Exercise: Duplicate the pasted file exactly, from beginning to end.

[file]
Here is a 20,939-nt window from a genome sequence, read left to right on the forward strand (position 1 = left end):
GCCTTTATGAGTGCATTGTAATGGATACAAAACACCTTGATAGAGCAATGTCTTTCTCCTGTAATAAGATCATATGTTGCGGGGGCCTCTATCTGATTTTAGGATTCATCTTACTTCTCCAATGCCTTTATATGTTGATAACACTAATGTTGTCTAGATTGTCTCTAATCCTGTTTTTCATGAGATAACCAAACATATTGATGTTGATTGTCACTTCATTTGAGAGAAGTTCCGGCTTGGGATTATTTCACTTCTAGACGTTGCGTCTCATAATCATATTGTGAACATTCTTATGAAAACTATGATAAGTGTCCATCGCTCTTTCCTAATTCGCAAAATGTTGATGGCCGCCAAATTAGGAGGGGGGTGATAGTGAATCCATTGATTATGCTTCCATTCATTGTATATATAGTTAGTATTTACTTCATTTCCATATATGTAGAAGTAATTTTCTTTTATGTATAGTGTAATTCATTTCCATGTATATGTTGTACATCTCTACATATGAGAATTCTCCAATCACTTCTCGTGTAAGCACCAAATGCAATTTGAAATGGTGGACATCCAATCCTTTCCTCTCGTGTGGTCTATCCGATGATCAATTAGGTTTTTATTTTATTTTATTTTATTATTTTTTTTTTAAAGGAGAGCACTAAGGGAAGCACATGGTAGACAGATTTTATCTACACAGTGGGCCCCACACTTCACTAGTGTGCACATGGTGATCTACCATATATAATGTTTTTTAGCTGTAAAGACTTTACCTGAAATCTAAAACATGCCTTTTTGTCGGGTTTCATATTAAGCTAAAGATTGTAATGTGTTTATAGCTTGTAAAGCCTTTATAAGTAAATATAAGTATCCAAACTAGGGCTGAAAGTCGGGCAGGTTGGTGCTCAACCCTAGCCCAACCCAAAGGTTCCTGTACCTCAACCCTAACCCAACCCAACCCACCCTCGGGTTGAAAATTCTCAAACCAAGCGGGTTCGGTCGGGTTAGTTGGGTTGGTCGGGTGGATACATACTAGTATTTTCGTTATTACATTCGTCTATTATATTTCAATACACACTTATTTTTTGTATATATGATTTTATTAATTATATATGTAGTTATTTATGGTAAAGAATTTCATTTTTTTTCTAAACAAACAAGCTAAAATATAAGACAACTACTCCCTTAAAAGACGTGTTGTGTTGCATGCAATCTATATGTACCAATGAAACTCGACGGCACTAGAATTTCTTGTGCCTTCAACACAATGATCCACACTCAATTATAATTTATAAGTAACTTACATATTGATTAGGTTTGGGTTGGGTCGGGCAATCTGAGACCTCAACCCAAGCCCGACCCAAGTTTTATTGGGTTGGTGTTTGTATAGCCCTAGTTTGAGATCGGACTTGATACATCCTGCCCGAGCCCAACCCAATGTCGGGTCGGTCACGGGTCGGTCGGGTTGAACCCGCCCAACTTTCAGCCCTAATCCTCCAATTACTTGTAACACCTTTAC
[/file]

Here is a 20,939-nt window from a genome sequence, read left to right on the forward strand (position 1 = left end):
GCCTTTATGAGTGCATTGTAATGGATACAAAACACCTTGATAGAGCAATGTCTTTCTCCTGTAATAAGATCATATGTTGCGGGGGCCTCTATCTGATTTTAGGATTCATCTTACTTCTCCAATGCCTTTATATGTTGATAACACTAATGTTGTCTAGATTGTCTCTAATCCTGTTTTTCATGAGATAACCAAACATATTGATGTTGATTGTCACTTCATTTGAGAGAAGTTCCGGCTTGGGATTATTTCACTTCTAGACGTTGCGTCTCATAATCATATTGTGAACATTCTTATGAAAACTATGATAAGTGTCCATCGCTCTTTCCTAATTCGCAAAATGTTGATGGCCGCCAAATTAGGAGGGGGGTGATAGTGAATCCATTGATTATGCTTCCATTCATTGTATATATAGTTAGTATTTACTTCATTTCCATATATGTAGAAGTAATTTTCTTTTATGTATAGTGTAATTCATTTCCATGTATATGTTGTACATCTCTACATATGAGAATTCTCCAATCACTTCTCGTGTAAGCACCAAATGCAATTTGAAATGGTGGACATCCAATCCTTTCCTCTCGTGTGGTCTATCCGATGATCAATTAGGTTTTTATTTTATTTTATTTTATTATTTTTTTTTTAAAGGAGAGCACTAAGGGAAGCACATGGTAGACAGATTTTATCTACACAGTGGGCCCCACACTTCACTAGTGTGCACATGGTGATCTACCATATATAATGTTTTTTAGCTGTAAAGACTTTACCTGAAATCTAAAACATGCCTTTTTGTCGGGTTTCATATTAAGCTAAAGATTGTAATGTGTTTATAGCTTGTAAAGCCTTTATAAGTAAATATAAGTATCCAAACTAGGGCTGAAAGTCGGGCAGGTTGGTGCTCAACCCTAGCCCAACCCAAAGGTTCCTGTACCTCAACCCTAACCCAACCCAACCCACCCTCGGGTTGAAAATTCTCAAACCAAGCGGGTTCGGTCGGGTTAGTTGGGTTGGTCGGGTGGATACATACTAGTATTTTCGTTATTACATTCGTCTATTATATTTCAATACACACTTATTTTTTGTATATATGATTTTATTAATTATATATGTAGTTATTTATGGTAAAGAATTTCATTTTTTTTCTAAACAAACAAGCTAAAATATAAGACAACTACTCCCTTAAAAGACGTGTTGTGTTGCATGCAATCTATATGTACCAATGAAACTCGACGGCACTAGAATTTCTTGTGCCTTCAACACAATGATCCACACTCAATTATAATTTATAAGTAACTTACATATTGATTAGGTTTGGGTTGGGTCGGGCAATCTGAGACCTCAACCCAAGCCCGACCCAAGTTTTATTGGGTTGGTGTTTGTATAGCCCTAGTTTGAGATCGGACTTGATACATCCTGCCCGAGCCCAACCCAATGTCGGGTCGGTCACGGGTCGGTCGGGTTGAACCCGCCCAACTTTCAGCCCTAATCCTCCAATTACTTGTAACACCTTTAC